As we stand, money is handed to government in exchange for government bonds.  Who has this money?  The Federal Reserve.  Where did they get it?  By using the authority delegated to it, to create accounting entry transactions.  In other words, they don’t have it, just as government doesn’t have it, until it is needed by the public.  The problem with this process is that every time government resorts to it, it puts us further into debt by obligating us citizens to pay off not just the principal but the interest on top.  It leaves us with more debt than money.

If the Federal Reserve can create money when it’s needed, then why shouldn’t government?  When the Federal Reserve Act was first passed, it was because the bankers were able to scare people into thinking government couldn’t be trusted to perform such a task.  Hindsight’s 20/20 as it turns out, the bankers couldn’t be trusted.

If government used the authority given it by Article 1, Section 8, Clause 5 of the Constitution, then government would create money as needed by society without the corresponding debt.

How would this process work?  In order to maintain a stable currency while also increasing the money supply, controls would be required.

First, money would be created then spent into circulation by government.  This would be the positive flow of currency.  Where government spends that money would be up to your Congressmen and women.  But since the majority would have to agree on those expenses, it should be safe to say that those expenses are required in order for our country to operate successfully.  In order to ensure that money is spent wisely, each and every agency or private contractor would have to accept transparency standards.  In other words, if you think your services are good enough for our country, then you should have no problem allowing us to look into your procedures.  And if need be, adjust those procedures – it is our money and our right to do so.

Second, a negative flow of money would be required so as to ensure a gradual, as opposed to an all out onslaught,  increase in the money supply.  This negative flow would be any and all processes that has money recycled back into government.  A current example of this would be taxes in that the debt-free money spent into circulation was then given back to government.  However, since the object is to eliminate obstacles to productive people, other tactics could be employed.

One tactic would be government (or social) control of debt.  In other words, banks could still operate as they do today except they would be lending out actual cash and not “promises to pay,” on a 100% reserve requirement.  The banks would borrow from government and then lend the money out at a higher interest rate.  The interest payments made back to government would be the money that is recycled since now the bank has to take back the principal plus interest, which would come from the debt-free money spent into circulation. 

If government deems it appropriate to increase the money supply at a higher rate, then government could raise its interest rates and increase the opportunity for people to work for government.  Those government jobs, no matter how mundane, would still be required by society in order to increase the money supply or provide goods or services at a lower price than current private enterprises (until those private enterprises are capable of providing their services of equal value at reasonable prices.)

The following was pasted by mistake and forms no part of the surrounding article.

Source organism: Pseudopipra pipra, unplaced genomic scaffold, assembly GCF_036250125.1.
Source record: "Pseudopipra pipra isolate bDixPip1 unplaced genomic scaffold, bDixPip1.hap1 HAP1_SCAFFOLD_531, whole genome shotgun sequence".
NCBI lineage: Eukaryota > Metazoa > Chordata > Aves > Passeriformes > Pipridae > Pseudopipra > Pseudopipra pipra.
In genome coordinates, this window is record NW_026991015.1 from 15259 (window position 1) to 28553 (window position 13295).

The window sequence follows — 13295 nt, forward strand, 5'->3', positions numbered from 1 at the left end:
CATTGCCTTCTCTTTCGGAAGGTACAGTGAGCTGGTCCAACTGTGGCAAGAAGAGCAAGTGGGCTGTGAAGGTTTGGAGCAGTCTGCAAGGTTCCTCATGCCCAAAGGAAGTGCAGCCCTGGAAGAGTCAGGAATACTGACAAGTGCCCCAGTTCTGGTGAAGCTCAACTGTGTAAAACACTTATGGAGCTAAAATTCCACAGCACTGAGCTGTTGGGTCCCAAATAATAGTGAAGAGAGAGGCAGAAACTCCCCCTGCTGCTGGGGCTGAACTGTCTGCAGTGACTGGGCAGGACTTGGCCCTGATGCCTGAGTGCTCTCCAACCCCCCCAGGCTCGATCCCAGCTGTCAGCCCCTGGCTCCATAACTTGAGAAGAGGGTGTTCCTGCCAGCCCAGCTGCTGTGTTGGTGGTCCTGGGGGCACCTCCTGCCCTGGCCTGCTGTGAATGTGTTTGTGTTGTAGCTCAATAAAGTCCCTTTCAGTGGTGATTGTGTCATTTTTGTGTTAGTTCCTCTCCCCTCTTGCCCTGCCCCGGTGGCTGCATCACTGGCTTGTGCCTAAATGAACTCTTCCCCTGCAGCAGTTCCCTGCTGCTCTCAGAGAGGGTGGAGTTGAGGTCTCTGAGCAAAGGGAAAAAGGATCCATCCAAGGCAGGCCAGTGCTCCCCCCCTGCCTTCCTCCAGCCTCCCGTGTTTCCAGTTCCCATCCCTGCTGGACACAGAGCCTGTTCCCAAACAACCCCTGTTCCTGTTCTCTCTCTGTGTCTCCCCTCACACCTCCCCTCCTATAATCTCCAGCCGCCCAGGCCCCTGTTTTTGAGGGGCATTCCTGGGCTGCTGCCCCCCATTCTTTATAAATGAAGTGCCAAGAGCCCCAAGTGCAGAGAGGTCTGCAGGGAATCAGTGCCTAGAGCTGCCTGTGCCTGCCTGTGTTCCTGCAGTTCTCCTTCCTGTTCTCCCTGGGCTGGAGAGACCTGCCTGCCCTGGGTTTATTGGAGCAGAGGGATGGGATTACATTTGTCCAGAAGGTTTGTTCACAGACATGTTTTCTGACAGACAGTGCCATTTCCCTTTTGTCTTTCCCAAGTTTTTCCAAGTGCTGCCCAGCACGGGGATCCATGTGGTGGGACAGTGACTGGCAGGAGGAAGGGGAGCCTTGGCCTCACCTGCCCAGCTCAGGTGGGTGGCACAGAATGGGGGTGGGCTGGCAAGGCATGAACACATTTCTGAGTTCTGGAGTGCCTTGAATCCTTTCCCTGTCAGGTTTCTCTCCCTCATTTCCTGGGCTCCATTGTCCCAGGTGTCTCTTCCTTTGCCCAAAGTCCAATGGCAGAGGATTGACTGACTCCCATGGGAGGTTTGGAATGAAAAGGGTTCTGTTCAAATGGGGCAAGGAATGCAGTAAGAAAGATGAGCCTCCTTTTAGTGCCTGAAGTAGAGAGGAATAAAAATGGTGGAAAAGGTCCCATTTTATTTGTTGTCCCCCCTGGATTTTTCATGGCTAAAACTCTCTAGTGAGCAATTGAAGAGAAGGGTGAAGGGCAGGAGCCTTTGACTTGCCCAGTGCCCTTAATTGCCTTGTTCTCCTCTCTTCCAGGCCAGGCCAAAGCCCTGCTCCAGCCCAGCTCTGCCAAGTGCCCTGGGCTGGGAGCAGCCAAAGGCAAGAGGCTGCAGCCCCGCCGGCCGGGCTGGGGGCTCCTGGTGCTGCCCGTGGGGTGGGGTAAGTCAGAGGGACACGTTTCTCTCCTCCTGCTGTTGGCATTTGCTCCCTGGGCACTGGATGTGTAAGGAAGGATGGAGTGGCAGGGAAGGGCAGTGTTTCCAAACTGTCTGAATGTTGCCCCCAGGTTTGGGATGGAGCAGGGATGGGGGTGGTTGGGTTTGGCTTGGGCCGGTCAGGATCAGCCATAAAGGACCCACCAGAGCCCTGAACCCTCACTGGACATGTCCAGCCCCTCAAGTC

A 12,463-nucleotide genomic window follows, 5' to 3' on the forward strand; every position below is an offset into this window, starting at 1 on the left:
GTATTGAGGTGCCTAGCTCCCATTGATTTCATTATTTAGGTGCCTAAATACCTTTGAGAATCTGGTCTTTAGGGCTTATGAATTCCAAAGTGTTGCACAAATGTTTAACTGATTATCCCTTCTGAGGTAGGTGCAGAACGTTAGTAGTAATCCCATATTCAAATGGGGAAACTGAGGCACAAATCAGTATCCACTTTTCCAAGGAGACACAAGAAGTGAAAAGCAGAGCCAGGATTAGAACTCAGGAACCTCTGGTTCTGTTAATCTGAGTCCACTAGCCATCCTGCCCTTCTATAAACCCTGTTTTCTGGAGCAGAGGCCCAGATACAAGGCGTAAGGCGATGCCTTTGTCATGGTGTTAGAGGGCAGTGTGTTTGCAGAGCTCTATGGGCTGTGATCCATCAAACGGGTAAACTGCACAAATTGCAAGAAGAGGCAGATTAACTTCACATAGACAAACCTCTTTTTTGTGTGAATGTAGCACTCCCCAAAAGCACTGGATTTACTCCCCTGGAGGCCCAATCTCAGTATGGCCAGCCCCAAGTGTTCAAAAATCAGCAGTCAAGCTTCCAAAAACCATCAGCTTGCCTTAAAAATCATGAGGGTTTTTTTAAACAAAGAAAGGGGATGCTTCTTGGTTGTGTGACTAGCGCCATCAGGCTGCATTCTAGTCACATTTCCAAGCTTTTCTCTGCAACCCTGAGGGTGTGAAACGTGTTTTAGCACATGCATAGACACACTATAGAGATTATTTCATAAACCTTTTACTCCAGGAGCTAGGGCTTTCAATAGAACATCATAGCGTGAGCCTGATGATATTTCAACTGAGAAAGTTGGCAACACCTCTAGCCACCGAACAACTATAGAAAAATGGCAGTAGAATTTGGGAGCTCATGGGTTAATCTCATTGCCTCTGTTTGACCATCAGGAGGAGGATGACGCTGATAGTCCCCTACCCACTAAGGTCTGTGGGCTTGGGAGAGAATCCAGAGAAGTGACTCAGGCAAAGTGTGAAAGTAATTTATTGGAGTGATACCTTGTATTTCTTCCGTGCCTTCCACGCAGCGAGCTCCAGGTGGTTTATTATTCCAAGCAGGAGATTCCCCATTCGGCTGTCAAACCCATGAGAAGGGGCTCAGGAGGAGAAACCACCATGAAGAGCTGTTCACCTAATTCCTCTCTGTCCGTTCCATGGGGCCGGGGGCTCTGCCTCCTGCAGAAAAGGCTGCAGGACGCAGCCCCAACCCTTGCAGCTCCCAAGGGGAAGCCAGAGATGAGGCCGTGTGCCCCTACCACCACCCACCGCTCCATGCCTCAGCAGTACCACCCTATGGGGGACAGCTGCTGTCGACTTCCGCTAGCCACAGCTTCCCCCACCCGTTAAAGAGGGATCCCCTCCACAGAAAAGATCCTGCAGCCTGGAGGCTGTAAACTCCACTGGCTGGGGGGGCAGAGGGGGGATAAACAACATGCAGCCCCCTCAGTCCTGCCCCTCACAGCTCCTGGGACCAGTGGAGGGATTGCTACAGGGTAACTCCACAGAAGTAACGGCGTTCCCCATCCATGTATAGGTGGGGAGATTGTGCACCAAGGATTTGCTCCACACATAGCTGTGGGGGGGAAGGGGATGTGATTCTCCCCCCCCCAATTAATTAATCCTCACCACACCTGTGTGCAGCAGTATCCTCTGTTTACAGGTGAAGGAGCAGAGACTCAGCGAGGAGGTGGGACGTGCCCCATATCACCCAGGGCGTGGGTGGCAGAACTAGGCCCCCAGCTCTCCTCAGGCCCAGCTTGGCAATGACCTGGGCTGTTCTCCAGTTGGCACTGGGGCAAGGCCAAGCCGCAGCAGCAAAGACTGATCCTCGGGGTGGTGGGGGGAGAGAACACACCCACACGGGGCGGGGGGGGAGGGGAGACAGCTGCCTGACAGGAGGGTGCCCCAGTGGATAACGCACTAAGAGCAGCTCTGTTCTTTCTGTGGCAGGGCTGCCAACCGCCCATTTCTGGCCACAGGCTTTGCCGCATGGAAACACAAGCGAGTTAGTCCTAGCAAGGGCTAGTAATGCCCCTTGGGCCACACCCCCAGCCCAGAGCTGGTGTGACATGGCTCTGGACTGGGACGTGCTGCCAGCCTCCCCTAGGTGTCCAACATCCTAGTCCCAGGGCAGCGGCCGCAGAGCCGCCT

Another tactic to recycle money back to government could come in the form of government sponsored events.  Much like the entertainment industry charges tickets for their events, whether its movies, sports or concerts, government would do the same.  The ticket price would cover the expenses of the event plus a “profit” which is the portion being recycled back to government.  This is different than our current tax system in that it doesn’t require people to sacrifice that which they worked for on a mandatory basis, but allows people to choose whether or not they want to help government.

Over the past 20 years, the national debt has increased by an average of 7% each year.  This means that each year, our government determined that in order to maintain or improve the standards of our country, they had to overspend by about 7% of our debt each year.   Make sure you read that right.  They had to OVERSPEND by 7% of debt each year.

We spend more than we are bringing in and we find it necessary enough that we will try to cut funding or increase taxes in other parts of our society.  The proposal I support is the same as overspending, except that we aren’t relying on someone else’s money to spend. 

Government has the authority to create money and rightly so.  The power to control a population’s money supply can be dangerous if given to a select few, as it is today.  It only seems right that a system that powerful should be shared collectively, so as to not allow the few to benefit off of something required by all of us to survive.  A government created money supply would enable us to achieve the American dream for every American.  Not by keeping a small money supply regulated by those who profit off it.

It’s not just smarter this way, but also more empathetic toward the population’s biggest problem:  Money.